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An estate is a legal term for the combined assets, property, and finances of an individual. This allows the government to legally define your overall net worth.

Knowing what an estate is and what to do when a deceased person’s estate passes to their chosen heirs and beneficiaries is often crucial. By understanding these procedures you can effectively handle the probate process and plan your estate effectively for the future.

Read on to learn more about how estates work in practice and some of the most important legal documents that can help you manage your estate planning effectively.

What Assets Do Estates Cover?

An estate basically contains all of your financial holdings and responsibilities. This means all your assets and your debts.

When you die, your worldly assets are assessed and your net worth calculated. your financial situation and property will be taken into consideration. This will be measured against any debts that you hold to come to the final amount contained within your estate.

So what is really in an estate? Usually, it will contain the following:

  • Real estate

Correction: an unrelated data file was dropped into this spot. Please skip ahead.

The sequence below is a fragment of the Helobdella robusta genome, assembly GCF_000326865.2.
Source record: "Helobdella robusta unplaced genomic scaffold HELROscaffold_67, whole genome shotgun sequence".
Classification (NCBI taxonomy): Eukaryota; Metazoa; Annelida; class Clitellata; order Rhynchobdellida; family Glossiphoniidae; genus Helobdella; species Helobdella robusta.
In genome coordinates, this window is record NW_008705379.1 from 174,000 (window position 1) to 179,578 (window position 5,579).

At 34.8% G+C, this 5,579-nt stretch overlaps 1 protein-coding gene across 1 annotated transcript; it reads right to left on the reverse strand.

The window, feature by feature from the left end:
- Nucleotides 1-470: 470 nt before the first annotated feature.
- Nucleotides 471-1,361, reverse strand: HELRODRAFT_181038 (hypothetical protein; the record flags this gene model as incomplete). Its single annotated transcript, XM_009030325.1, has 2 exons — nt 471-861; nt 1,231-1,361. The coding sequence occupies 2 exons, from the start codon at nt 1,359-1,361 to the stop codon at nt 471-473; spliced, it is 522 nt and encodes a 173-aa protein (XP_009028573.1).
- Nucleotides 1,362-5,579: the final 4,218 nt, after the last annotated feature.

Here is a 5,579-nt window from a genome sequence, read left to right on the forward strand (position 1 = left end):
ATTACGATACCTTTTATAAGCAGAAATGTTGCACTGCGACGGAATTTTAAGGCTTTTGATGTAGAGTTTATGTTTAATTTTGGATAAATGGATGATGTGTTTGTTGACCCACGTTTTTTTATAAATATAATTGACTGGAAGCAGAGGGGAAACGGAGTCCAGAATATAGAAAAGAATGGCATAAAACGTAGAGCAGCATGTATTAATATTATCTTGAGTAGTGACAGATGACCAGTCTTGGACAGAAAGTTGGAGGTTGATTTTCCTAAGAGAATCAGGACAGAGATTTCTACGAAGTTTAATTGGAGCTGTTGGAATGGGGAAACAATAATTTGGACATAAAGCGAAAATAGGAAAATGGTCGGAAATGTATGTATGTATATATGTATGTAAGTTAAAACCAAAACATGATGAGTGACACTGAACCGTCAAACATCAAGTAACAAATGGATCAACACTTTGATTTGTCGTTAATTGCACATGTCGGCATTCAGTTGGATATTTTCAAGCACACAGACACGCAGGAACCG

• Bank accounts
  • Cash savings
  • Stocks and shares
  • Personal property
  • Additional assets
  • Debts and liens such as mortgages

What Happens to An Estate After You Die?

Before your assets can be passed on to your heirs, the net worth of your whole estate has to be assessed. In some cases, it may also be subject to state and federal taxes.

Many estates will pass into probate. This is a court-managed process that manages the passing of wealth from one generation to another. This will calculate the total worth of the estate and deduct any taxes owed before the heirs may receive it.

However, not all estates will be subject to probate. Some, such as those managed by trusts, can bypass the procedure.

What Types of Estate Are There?

There are a couple of different types of an estate that are assessed when a person passes away. These include the following:

  1. Probate Estate Most estates are Probate Estates, which means that they are subject to probate procedures. This applies to states where money and property are passed to heirs via a will or the estate is intestate (where no instructions are given by the deceased).

  2. Trust Estate Some estates are classified as Trust Estates. This is used when all a deceased person’s assets are kept in a trust and simply means that they do not have to enter the probate process. However, Trust Estates are still assessed by the IRS and are subject to Estate Tax if they exceed a certain amount.

Planning your estate is an essential task to ensure that your family and heirs can easily access and manage your property and money at the end of your life.

This creates clear instructions on who you would like to pass the contents of your estate to and can speed up the process as a whole.

There are a number of important legal documents that can help you with your estate planning, including: